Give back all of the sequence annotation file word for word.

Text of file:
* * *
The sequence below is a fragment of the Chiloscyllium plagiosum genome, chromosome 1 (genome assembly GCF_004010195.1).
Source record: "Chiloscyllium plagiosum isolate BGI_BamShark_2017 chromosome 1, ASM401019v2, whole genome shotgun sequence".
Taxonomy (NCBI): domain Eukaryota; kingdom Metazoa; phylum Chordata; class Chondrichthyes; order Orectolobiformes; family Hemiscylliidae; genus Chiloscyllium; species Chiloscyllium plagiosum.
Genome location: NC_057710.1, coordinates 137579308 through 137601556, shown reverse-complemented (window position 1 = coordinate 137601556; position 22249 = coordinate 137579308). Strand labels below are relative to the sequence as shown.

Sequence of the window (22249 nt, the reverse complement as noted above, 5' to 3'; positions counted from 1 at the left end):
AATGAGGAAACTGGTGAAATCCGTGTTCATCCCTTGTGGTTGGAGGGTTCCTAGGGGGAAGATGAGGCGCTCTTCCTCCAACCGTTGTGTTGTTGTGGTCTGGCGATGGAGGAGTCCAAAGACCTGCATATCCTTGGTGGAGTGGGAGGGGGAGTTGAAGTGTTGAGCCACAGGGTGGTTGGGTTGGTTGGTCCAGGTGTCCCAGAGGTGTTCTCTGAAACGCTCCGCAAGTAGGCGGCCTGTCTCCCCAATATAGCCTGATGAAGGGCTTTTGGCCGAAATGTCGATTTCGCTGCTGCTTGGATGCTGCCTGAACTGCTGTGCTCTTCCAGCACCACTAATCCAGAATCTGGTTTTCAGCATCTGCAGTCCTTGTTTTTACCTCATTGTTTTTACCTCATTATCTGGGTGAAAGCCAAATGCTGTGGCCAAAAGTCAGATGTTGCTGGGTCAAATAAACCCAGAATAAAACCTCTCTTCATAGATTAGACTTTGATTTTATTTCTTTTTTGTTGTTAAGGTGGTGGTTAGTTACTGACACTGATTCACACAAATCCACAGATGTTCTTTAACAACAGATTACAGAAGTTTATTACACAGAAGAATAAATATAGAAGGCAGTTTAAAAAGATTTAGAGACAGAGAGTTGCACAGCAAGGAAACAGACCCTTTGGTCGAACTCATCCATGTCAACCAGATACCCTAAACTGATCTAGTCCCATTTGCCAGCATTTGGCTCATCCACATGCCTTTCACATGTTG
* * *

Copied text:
The sequence below is a fragment of the Chiloscyllium plagiosum genome, chromosome 1 (genome assembly GCF_004010195.1).
Source record: "Chiloscyllium plagiosum isolate BGI_BamShark_2017 chromosome 1, ASM401019v2, whole genome shotgun sequence".
Taxonomy (NCBI): domain Eukaryota; kingdom Metazoa; phylum Chordata; class Chondrichthyes; order Orectolobiformes; family Hemiscylliidae; genus Chiloscyllium; species Chiloscyllium plagiosum.
Genome location: NC_057710.1, coordinates 137579308 through 137601556, shown reverse-complemented (window position 1 = coordinate 137601556; position 22249 = coordinate 137579308). Strand labels below are relative to the sequence as shown.

Sequence of the window (22249 nt, the reverse complement as noted above, 5' to 3'; positions counted from 1 at the left end):
AATGAGGAAACTGGTGAAATCCGTGTTCATCCCTTGTGGTTGGAGGGTTCCTAGGGGGAAGATGAGGCGCTCTTCCTCCAACCGTTGTGTTGTTGTGGTCTGGCGATGGAGGAGTCCAAAGACCTGCATATCCTTGGTGGAGTGGGAGGGGGAGTTGAAGTGTTGAGCCACAGGGTGGTTGGGTTGGTTGGTCCAGGTGTCCCAGAGGTGTTCTCTGAAACGCTCCGCAAGTAGGCGGCCTGTCTCCCCAATATAGCCTGATGAAGGGCTTTTGGCCGAAATGTCGATTTCGCTGCTGCTTGGATGCTGCCTGAACTGCTGTGCTCTTCCAGCACCACTAATCCAGAATCTGGTTTTCAGCATCTGCAGTCCTTGTTTTTACCTCATTGTTTTTACCTCATTATCTGGGTGAAAGCCAAATGCTGTGGCCAAAAGTCAGATGTTGCTGGGTCAAATAAACCCAGAATAAAACCTCTCTTCATAGATTAGACTTTGATTTTATTTCTTTTTTGTTGTTAAGGTGGTGGTTAGTTACTGACACTGATTCACACAAATCCACAGATGTTCTTTAACAACAGATTACAGAAGTTTATTACACAGAAGAATAAATATAGAAGGCAGTTTAAAAAGATTTAGAGACAGAGAGTTGCACAGCAAGGAAACAGACCCTTTGGTCGAACTCATCCATGTCAACCAGATACCCTAAACTGATCTAGTCCCATTTGCCAGCATTTGGCTCATCCACATGCCTTTCACATGTTG